The administration of justice in Nunavik is also plagued with serious problems, added the report. The lack of jails in northern Quebec and the absence of videoconferencing technology often means that many Inuit offenders have to travel to Amos, some 600 kilometres northwest of Montreal, for their bail hearings. Often times however prisoners are escorted as far as to Montreal and St-Jérôme for bail hearings. That’s expensive. In 2014-15, it cost at least $6.5 million to transport and incarcerate Inuit offenders, points out the report.

But there is also a social cost to transferring detainees to the south. Offenders are completely removed from their family and community support networks, “which hinders their social reintegration after imprisonment,” according to the report. Many Inuit offenders also do not speak French or English, which makes it daunting for them to assert their most basic rights.

At the same time the report underscores the fact the Inuit are “over-represented” in the justice and correctional system, largely due to substance abuse. In 2015, the number of Inuit who spent time in a correctional facility increased by 65 per cent compared to 2010, a situation that shows little sign of improving in coming years, said the report. “The lack of concerted action by the authorities involved has served to exacerbate Inuit social problems and as a result perpetuate stereotypes about the Inuit,” said Saint-Germain at a press conference, who is urging the provincial government to improve rehabilitation and addiction treatment services, consolidate justice committees, and introduce other alternative justice initiatives.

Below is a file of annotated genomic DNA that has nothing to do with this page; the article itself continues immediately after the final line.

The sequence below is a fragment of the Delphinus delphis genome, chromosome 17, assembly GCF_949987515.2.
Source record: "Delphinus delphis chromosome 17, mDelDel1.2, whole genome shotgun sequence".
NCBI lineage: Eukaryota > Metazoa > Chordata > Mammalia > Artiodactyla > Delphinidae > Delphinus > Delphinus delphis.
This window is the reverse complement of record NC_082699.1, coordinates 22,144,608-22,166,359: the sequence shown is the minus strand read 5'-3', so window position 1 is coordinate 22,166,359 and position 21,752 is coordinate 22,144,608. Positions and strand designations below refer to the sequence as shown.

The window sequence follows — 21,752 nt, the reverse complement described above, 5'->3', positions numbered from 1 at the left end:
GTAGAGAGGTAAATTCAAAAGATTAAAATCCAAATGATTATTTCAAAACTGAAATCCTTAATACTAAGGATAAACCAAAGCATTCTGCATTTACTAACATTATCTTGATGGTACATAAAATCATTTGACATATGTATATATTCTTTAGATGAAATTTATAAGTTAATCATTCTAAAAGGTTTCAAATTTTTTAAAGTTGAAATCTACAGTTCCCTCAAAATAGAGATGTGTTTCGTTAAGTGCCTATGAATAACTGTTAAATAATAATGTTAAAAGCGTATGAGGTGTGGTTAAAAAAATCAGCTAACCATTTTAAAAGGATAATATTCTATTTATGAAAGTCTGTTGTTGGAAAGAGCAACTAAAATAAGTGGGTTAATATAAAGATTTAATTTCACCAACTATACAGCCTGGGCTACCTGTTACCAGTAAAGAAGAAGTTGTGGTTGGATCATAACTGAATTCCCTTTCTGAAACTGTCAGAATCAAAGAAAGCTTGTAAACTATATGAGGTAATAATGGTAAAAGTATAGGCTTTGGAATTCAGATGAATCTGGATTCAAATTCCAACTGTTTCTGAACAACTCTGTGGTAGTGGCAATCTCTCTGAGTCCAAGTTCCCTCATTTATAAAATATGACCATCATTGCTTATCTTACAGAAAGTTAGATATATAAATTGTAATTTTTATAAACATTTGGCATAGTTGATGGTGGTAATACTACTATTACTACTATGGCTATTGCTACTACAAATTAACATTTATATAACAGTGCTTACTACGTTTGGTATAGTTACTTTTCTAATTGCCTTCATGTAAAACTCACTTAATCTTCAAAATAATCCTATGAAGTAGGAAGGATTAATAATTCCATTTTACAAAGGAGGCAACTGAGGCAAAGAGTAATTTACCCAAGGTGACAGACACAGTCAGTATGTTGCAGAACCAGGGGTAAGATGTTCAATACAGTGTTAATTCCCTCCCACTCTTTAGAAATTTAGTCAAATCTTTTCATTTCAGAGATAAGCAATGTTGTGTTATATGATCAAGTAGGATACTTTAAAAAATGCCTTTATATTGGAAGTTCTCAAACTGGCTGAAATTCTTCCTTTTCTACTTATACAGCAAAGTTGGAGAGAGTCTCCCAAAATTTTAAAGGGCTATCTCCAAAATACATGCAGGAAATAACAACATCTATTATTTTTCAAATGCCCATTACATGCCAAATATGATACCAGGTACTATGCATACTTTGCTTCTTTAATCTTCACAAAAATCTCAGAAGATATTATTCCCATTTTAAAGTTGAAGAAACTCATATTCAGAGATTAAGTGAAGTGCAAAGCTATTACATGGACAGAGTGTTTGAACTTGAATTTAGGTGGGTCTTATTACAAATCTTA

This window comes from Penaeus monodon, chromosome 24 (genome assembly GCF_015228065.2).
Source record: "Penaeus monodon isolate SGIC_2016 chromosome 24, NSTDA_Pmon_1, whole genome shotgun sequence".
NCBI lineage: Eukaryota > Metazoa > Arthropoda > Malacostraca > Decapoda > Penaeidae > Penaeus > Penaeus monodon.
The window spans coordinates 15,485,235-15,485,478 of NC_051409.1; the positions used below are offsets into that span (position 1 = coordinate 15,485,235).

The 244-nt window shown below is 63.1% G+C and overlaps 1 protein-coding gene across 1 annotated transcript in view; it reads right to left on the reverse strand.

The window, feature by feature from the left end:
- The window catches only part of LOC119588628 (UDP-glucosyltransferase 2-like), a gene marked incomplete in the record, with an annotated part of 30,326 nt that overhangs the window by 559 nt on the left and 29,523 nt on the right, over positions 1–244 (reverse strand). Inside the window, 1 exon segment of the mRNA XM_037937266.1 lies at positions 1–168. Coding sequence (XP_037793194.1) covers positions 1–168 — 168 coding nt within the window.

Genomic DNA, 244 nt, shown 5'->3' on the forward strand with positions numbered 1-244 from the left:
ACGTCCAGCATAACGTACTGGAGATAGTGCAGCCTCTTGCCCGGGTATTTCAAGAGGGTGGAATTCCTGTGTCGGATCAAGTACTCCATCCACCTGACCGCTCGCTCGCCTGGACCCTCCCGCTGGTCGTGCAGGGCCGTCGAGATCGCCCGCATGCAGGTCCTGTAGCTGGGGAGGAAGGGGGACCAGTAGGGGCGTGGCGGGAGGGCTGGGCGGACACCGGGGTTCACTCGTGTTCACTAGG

Nunavik community leaders welcome the report, said François Dorval, legal counsel to the Makivik Corporation, a not-for-profit corporation mandated to manage the heritage funds of the Inuit of Nunavik provided for in the James Bay and Northern Quebec Agreement. “The Inuit of Nunavik in some respects are treated like second-class citizens,” said Dorval. “There are unacceptable situations that must change rapidly, and we hope that the Ombudsman’s report will finally lead to change and the improvement of detention conditions.”

The Barreau, while also hoping that the Ombudsman’s scathing report will lead to a dramatic improvement, intends to move forward with some of the recommendations it made in its own report published in December 2014. Besides educating the Inuit about the roles of different players in the justice system and offering greater assistance to aboriginal law students, the Barreau intends to work with the provincial government to ensure that indictments are written in three languages, including the “language of the community,” said Claudia P. Prémont, the president of the Quebec legal society. “We believe we have a role to play when it comes to improving the understanding of our justice system,” said Prémont, who is also calling on the government to increase the number of para-legal advisors. “Our approach is to take small steps, one at a time, to be able to help the Aboriginals better understand our system and be more present within the legal society.”

But law professor Geneviève Motard, while cautiously optimistic that following the Ombudsman report the situation may improve for the Inuit, believes that real change is only going to come about when the Quebec government examines the relationship it has with the Inuit. “The problems are so much deeper than a question of financing,” said Motard, an aboriginal law expert who teaches at the Université Laval. “Quebec has difficulty seeing that it has a colonial relationship with the people of the North, and Aboriginal peoples in general. The Ombudsman has proposed very concrete solutions but much more is required to change the nature of the relationship between the government and the Aboriginal communities.”